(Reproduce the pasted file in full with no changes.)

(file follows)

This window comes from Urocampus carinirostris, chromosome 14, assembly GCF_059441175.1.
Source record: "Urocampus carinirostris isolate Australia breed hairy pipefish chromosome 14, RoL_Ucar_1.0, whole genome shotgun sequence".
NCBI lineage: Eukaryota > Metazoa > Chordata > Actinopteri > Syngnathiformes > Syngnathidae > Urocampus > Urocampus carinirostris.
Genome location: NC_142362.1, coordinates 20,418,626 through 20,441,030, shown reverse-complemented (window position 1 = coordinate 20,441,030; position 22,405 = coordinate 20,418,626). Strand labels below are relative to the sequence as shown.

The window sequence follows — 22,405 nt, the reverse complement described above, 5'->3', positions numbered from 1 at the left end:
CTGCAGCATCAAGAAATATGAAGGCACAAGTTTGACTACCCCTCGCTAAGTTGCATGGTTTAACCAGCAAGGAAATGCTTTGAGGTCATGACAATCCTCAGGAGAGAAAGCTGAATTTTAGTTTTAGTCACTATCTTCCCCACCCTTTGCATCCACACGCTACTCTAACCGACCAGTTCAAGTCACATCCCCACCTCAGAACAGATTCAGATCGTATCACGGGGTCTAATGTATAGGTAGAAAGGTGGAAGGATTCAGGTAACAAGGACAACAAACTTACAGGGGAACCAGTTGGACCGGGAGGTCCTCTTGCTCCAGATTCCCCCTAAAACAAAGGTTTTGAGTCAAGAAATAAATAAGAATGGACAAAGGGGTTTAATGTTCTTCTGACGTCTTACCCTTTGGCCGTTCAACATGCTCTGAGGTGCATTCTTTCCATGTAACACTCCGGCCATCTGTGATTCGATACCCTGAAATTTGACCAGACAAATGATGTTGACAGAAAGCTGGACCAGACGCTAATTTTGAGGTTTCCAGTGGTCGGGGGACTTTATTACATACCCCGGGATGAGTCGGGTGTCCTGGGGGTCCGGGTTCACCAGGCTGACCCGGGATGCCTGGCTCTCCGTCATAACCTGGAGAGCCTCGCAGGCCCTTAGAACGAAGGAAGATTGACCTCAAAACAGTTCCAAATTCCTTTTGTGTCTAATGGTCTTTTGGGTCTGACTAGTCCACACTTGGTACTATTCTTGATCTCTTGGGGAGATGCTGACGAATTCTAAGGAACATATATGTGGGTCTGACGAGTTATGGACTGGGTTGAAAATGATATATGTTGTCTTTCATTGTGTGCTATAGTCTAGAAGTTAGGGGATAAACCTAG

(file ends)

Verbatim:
This window comes from Urocampus carinirostris, chromosome 14, assembly GCF_059441175.1.
Source record: "Urocampus carinirostris isolate Australia breed hairy pipefish chromosome 14, RoL_Ucar_1.0, whole genome shotgun sequence".
NCBI lineage: Eukaryota > Metazoa > Chordata > Actinopteri > Syngnathiformes > Syngnathidae > Urocampus > Urocampus carinirostris.
Genome location: NC_142362.1, coordinates 20,418,626 through 20,441,030, shown reverse-complemented (window position 1 = coordinate 20,441,030; position 22,405 = coordinate 20,418,626). Strand labels below are relative to the sequence as shown.

The window sequence follows — 22,405 nt, the reverse complement described above, 5'->3', positions numbered from 1 at the left end:
CTGCAGCATCAAGAAATATGAAGGCACAAGTTTGACTACCCCTCGCTAAGTTGCATGGTTTAACCAGCAAGGAAATGCTTTGAGGTCATGACAATCCTCAGGAGAGAAAGCTGAATTTTAGTTTTAGTCACTATCTTCCCCACCCTTTGCATCCACACGCTACTCTAACCGACCAGTTCAAGTCACATCCCCACCTCAGAACAGATTCAGATCGTATCACGGGGTCTAATGTATAGGTAGAAAGGTGGAAGGATTCAGGTAACAAGGACAACAAACTTACAGGGGAACCAGTTGGACCGGGAGGTCCTCTTGCTCCAGATTCCCCCTAAAACAAAGGTTTTGAGTCAAGAAATAAATAAGAATGGACAAAGGGGTTTAATGTTCTTCTGACGTCTTACCCTTTGGCCGTTCAACATGCTCTGAGGTGCATTCTTTCCATGTAACACTCCGGCCATCTGTGATTCGATACCCTGAAATTTGACCAGACAAATGATGTTGACAGAAAGCTGGACCAGACGCTAATTTTGAGGTTTCCAGTGGTCGGGGGACTTTATTACATACCCCGGGATGAGTCGGGTGTCCTGGGGGTCCGGGTTCACCAGGCTGACCCGGGATGCCTGGCTCTCCGTCATAACCTGGAGAGCCTCGCAGGCCCTTAGAACGAAGGAAGATTGACCTCAAAACAGTTCCAAATTCCTTTTGTGTCTAATGGTCTTTTGGGTCTGACTAGTCCACACTTGGTACTATTCTTGATCTCTTGGGGAGATGCTGACGAATTCTAAGGAACATATATGTGGGTCTGACGAGTTATGGACTGGGTTGAAAATGATATATGTTGTCTTTCATTGTGTGCTATAGTCTAGAAGTTAGGGGATAAACCTAG